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BBC Countryfile Magazine August 2021

Countryfile Magazine inspires you to explore forgotten corners of the great British countryside and provides knowledge of the people and wildlife that inhabit it. We want to tempt you into trying new things, seek out new places and make the most of Britain’s beautiful landscapes.

Country:
United Kingdom
Language:
English
Publisher:
Immediate Media Company London Limited
Frequency:
Monthly
$8.20(Incl. tax)
$69.37(Incl. tax)
13 Issues

in this issue

1 min
secrets and mysteries

“I loved reading Dixe Wills’ slow journey across Wales following the atmospheric tracks and pathways of long-lost railway lines (page 18). There is the perfect blend of romance and challenge to make each day feel like an adventure, as well as being off the usual tourist routes. Even if you don’t follow Dixe’s exact itinerary, it’s great encouragement to look at local maps and knit your own walking routes between curious places, strange points of interest and, as Dixe admirably demonstrates, characterful villages and pubs. Not all countryside discoveries can be self-made, however, and technology is helping to uncover all sorts of juicy details about some of our most famous landmarks. Thought you knew everything there is to know about Stonehenge? Think again. As Mary-Ann Ochota reveals on page 52, recent scans…

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1 min
this month’s contributors

Dixe Wills “I set off to recreate a journey that had probably not been made by anyone since the last train ran the length of the line in December 1964.” Georgie Duckworth “Make this a summer of adventure. Have fun and perhaps rediscover the child in you. Take to the water, set an ambush or simply enjoy the sunset.” Mary-Ann Ochota “You may worry that new scientific techniques might demystify the past... but usually research findings create as many new conundrums as they solve.”…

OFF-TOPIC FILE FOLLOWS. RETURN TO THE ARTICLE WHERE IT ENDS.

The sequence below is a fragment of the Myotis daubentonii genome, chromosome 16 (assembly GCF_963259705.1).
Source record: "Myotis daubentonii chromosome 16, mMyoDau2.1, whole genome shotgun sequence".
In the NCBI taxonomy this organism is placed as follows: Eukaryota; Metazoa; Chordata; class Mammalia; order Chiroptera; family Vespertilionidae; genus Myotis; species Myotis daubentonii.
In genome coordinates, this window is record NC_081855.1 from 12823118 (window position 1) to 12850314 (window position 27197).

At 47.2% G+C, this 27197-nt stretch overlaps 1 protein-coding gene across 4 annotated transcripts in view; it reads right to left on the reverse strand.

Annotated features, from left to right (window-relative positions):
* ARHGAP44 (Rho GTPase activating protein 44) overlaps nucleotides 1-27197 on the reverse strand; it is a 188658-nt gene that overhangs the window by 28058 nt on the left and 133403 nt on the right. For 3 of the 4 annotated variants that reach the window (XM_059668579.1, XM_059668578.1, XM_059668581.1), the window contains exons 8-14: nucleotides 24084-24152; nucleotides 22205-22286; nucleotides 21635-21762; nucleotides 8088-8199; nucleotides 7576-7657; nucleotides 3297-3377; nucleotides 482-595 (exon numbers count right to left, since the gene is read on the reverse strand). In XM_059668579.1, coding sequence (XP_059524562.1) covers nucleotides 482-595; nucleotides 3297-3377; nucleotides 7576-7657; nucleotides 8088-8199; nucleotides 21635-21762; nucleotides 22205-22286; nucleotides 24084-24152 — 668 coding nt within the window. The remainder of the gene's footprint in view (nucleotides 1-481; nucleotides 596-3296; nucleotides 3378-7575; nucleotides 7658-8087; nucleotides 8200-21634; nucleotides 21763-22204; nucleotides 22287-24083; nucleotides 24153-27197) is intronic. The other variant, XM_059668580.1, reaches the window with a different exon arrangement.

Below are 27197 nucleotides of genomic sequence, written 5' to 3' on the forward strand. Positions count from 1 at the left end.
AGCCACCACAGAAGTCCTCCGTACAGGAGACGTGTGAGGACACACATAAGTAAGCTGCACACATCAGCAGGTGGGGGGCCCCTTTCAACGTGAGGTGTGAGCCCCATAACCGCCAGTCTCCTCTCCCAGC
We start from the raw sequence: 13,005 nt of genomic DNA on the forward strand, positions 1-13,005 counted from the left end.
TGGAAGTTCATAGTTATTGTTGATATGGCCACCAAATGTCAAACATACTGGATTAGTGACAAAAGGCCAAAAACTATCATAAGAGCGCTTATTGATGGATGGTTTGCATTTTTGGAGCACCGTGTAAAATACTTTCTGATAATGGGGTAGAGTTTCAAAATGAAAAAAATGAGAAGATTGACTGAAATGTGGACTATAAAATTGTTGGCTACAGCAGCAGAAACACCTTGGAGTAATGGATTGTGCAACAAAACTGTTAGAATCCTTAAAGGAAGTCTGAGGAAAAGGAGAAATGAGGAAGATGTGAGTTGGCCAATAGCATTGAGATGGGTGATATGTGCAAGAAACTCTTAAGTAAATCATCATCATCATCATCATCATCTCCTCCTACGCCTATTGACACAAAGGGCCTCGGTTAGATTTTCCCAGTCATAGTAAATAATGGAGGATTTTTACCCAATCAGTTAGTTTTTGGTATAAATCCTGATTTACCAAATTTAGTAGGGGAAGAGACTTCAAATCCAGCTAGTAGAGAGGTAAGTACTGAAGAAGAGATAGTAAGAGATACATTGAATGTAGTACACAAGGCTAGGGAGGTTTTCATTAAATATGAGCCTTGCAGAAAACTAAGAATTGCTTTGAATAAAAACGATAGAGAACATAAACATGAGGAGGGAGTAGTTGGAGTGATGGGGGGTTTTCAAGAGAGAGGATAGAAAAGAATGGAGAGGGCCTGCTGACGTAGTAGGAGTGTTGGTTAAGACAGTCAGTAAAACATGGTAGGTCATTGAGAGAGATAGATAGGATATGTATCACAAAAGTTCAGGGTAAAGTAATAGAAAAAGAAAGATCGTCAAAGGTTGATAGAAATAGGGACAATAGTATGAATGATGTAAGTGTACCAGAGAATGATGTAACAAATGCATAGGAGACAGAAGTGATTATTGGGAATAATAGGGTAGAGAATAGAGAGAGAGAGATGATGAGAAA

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1 min
august in the country

DAWN BELLS Delicate nodding harebells turn to the summer sunrise above Winnats Pass, a stunning limestone gorge that leads to Hope Valley in the Peak District. Grasses and wildflowers, such as the rare Derby hawkweed, thrive in the limey soil above the rock, while underground the pass is riddled with caves and old mine shafts. The name Winnats comes from ‘windy gates’, as winds swirl through here on a blustery day. PRETTY POLPERRO Notorious for smuggling in the 18th and 19th centuries, the picturesque whitewashed Cornish village of Polperro has a fascinating history full of swashbucking tales. Visit the Museum of Smuggling and Fishing – in the old pilchard factory on the harbourside – then watch the small fleet of working fishing boats come and go. DOWN TO EARTH The distinctive dark stripe of the…

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1 min
bbc radio 2: big bee challenge weekend

BBC Radio 2 and the RHS are joining forces this summer for the Big Bee Challenge Weekend, a two-day event to encourage you to do one thing in your garden, window box or outdoor space that will help pollinating insects. Tune in to Radio 2 over the weekend and find out which flowers and shrubs are good for bees and why you should leave the lawn unmown; listentothenew Bees in a Pod podcast, available on BBC Sounds, or visit one of many supporting events across the UK. The National Garden Scheme will be opening bee-friendly gardens, while National Trust is planning a host of activities, including ‘How to build a bug hotel’ workshops at some of its properties. “It’s already got me thinking about what I can do for them in…

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1 min
from the bookshelf: classic countryside novels

FAR FROM THE MADDING CROWD by Thomas Hardy Any Hardy novel evokes Wessex, but the tale of farmer Gabriel Oak and beguiling Bathsheba Everdene captures downland life beautifully. A MONTH IN THE COUNTRY by JL Carr While restoring a mural in a country church over a lazy summer, war veteran Tom Birkin faces down his traumas – and the eclectic locals. COLD COMFORT FARM by Stella Gibbons A comic parody of melodramatic rural life sees urban socialite Flora Poste attempting to aid her hapless relations in the fictional Sussex village of Howling. CRANFORD by Elizabeth Gaskell An affectionate portrait of daily life in the rural Cheshire town of Knutsford through a series of episodic stories during the 1840s.…

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2 min
the seasonal table: a taste of august

We love mulberries. Whiskered and juicy-to-bursting, the berries taste of a moreish mix of blackcurrant wine gums and tangy grapes. There are two mulberry trees on our smallholding: a prolific red variety, and a young black mulberry that is just starting to produce its first berries*. Throughout the summer we pick handfuls of mulberries as they ripen, eating most straight from the tree, but we also infuse some in vinegar, bottling their wonderful flavour until the next season comes round. MULBERRY, GOATS’ CHEESE, ROCKET LEAF AND FENNEL TOASTS INGREDIENTS Makes 12–16 nibbles Mulberry vinegar (recipe below)4 slices of sourdough bread125g soft, mild goats’ cheeseA handful of rocket leavesA few fennel fronds (we use the bronze variety) METHOD 1. To make mulberry vinegar: put 500g mulberries and 300ml cider vinegar in a bowl. Cover and leave for…

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